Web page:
Comment


                • #9
                  I feel your pain. We gave our fliers to the school administration a week in advance---they handed them out the DAY OF THE ROUNDUP!

                  On the positive side, we picked up 2 new Cubs.

                  Why not make recruiting a year-round effort? Many people are under the assumption that if they miss round-up night, they are shut out for the rest of the year--not true!!(This message has been edited by FrankScout)

                  Comment


                  • #10
                    Our Schools have become a lot more strict.

                    No boy talks, fliers only allowed if the boy goes by the office to pick it up himself on the way out to the bus.

                    One school nearby went from 50 boys down to 5. Our Pack recruited at 6 schools this year, just to stay even with last year. Most packs are facing huge drops.

                    Girl Scouts are getting hit just as hard, my wife is district recruiter for them.

                    We have tried the invite a friend approach, without much luck. We need to get the attention of the parents who make the decision, not just hand a flier from one kid to another.

                    Comment


                    • #11
                      >


                      Actually what is needed is a concerted political campaign by a variety of nonprofit groups to reverse this kind of policy.

                      Schools are community organizations and they have certain responsibilities to aid community organizations in my book.


                      Comment


                      • #12
                        fred

                        Have you tried talking to your DE about approaching the schools for you? It was one of my duties as a DE to talk to school administrators each year so the volunteers or I could set up a display table at lunch or after school and pass out flyers. The DE represents the National BSA and school leaders were always open to talking with me. In some schools I had my GSUSA counterpart with me and the schools allowed us to actually hold an assembly just before lunch where the kids could see and touch some of the equipment, crafts,PWD cars, badges, etc. that they would earn as scouts.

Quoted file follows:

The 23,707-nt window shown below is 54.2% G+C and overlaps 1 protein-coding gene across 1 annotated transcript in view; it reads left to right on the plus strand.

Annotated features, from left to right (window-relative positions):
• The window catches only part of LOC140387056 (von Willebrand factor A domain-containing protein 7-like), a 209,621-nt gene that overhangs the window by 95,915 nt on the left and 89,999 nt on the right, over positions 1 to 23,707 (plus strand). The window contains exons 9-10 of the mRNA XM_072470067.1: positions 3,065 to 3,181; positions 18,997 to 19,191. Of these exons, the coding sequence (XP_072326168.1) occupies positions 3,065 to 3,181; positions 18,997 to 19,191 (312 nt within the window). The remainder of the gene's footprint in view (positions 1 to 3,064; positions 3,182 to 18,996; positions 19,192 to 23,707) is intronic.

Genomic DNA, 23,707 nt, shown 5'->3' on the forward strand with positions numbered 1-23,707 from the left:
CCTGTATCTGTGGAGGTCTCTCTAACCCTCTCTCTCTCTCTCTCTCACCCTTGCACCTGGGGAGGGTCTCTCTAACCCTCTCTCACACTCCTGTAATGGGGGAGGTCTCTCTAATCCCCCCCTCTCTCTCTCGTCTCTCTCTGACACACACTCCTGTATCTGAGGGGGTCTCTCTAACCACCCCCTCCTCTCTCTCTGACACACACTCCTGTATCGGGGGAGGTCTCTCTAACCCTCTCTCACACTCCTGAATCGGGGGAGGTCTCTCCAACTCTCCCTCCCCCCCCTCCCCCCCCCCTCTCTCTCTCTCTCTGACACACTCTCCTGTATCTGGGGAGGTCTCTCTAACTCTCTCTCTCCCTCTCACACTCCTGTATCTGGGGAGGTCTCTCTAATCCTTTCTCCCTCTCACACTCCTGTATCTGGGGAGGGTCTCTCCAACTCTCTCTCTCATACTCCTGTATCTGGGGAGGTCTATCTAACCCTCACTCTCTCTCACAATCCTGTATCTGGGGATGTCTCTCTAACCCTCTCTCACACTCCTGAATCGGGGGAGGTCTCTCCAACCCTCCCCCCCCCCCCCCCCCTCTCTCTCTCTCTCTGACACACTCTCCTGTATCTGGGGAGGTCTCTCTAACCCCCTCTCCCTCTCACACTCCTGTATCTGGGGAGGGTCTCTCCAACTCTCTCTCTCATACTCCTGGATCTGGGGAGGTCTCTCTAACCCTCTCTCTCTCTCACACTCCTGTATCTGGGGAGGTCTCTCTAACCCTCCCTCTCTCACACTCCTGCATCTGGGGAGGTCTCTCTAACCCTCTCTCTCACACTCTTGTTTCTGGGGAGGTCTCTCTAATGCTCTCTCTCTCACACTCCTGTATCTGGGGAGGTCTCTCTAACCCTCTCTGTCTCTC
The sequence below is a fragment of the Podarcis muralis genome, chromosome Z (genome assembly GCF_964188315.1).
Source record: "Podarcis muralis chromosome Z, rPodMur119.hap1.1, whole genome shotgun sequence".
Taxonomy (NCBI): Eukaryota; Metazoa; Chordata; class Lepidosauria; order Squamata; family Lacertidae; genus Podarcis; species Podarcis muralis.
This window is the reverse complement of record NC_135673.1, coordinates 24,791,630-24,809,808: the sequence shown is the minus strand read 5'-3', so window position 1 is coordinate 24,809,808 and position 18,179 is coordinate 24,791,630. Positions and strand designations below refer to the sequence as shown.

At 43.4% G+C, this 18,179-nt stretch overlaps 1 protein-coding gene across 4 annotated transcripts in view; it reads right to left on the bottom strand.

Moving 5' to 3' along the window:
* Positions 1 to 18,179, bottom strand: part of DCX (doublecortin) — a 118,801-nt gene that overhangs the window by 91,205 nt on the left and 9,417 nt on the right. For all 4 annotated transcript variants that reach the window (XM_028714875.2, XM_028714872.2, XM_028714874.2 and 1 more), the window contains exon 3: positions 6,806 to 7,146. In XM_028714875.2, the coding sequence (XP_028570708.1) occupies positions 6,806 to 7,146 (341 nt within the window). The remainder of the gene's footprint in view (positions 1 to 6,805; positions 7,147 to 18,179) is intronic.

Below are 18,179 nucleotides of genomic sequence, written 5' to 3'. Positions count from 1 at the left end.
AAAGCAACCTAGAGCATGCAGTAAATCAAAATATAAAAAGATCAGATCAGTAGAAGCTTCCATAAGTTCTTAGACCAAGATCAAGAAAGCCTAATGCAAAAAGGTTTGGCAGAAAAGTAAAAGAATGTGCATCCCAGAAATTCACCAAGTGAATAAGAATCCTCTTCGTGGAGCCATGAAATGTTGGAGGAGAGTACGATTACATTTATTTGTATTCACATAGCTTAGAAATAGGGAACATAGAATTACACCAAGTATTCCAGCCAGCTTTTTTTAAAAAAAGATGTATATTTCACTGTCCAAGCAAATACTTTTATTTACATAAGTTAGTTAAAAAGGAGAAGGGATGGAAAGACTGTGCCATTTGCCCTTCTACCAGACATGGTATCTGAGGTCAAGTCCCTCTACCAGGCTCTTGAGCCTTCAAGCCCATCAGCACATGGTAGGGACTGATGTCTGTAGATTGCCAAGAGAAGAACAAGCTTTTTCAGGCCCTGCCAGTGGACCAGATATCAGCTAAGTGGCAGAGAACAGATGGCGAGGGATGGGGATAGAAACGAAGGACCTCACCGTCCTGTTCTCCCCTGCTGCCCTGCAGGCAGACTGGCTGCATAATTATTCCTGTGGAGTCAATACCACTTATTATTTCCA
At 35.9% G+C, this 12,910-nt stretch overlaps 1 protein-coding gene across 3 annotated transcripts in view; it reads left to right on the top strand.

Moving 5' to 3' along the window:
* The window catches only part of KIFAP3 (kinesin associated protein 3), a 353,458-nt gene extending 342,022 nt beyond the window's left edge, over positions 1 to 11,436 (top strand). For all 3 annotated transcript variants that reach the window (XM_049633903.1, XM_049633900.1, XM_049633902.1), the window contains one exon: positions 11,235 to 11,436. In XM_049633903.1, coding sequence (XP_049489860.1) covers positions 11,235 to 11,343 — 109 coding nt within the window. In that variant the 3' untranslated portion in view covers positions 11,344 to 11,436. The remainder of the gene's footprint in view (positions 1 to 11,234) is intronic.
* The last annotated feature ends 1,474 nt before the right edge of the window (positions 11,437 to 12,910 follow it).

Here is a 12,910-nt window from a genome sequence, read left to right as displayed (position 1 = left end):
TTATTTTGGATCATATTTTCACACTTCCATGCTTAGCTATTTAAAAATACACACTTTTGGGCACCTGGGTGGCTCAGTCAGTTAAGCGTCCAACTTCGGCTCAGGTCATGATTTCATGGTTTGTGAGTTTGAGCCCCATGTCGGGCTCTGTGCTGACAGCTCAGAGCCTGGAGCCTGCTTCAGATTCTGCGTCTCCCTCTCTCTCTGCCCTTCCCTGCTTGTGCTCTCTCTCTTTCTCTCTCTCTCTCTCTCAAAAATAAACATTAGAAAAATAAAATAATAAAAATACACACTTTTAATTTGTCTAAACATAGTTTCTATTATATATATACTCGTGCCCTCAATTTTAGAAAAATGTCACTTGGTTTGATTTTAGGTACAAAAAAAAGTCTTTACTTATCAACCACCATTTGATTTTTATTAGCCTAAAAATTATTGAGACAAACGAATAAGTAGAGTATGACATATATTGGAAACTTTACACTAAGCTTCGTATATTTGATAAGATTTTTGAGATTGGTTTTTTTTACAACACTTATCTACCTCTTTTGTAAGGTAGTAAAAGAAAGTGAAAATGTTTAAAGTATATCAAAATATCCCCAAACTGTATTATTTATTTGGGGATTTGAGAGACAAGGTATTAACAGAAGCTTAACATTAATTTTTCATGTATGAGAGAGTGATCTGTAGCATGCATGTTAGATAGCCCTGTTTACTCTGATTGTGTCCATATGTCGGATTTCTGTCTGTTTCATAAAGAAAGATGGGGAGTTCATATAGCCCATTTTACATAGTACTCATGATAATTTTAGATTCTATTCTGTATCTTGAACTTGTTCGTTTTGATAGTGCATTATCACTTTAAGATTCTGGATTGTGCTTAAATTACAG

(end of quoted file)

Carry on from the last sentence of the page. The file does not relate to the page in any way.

I know times have changed with schools but with the right people initially approaching the school you might be surprised at the results. In my five years as a DE all the school districts were open to us at the beginning of each year. It should NOT be all on the volunteers shoulders in talking to schools.

                        Comment


                        • #13
                          Have you tried working through the PTA/PTO channel? We can put an announcement in our PTA bulletin?

                          Does your neighborhood/community have a FaceBook group? Any Homeowner Associations to hit up?

                          How about hanging at the local soccer (ugh) complex one Saturday with stomp rockets and other cool things?

                          Comment


                          • #14
                            We recruited several boys by creating a Facebook page, inviting parents to 'Like' our page, then creating recruiting notices and events for the pack parents to 'Share' with their FB friends list. It was more successful than I thought it would be, on par with our school night recruitment which includes boy talks and flyers. I should not have been so surprised, it's the digital version of word of mouth which I find is the best recruitment tool.

                            Comment


                            • #15
                              I suggest a booth at a town fair or event.....bring your pinewood track.....have some cars to race....or seattles stomp rockets......

                              All excellent ideas. Our pack did stomp rockets at the town parade/fair and they were a big hit. The other pack in town has run raingutter regattas too, which are pretty fun. The only real problem with the PWD track is making sure you have enough room, they're kinda big, but if you plan ahead and work with the event organizers, maybe you can make it not just a booth, but part of a Kid's Fun Area.

                              The other thing we do is provide Color Guards for various civic events. We have a decent relationship with the schools here - when the elementary school had the grand re-opening after some extensive remodeling we were the color guard. Same thing when the new Public Library opened.

                              Don't overlook yard signs. I mean, maybe not this time of year, but once all the political signs are down you might organize an open house and put up some yard signs advertising it - check with your DE, they may have some free for Cub Scouts.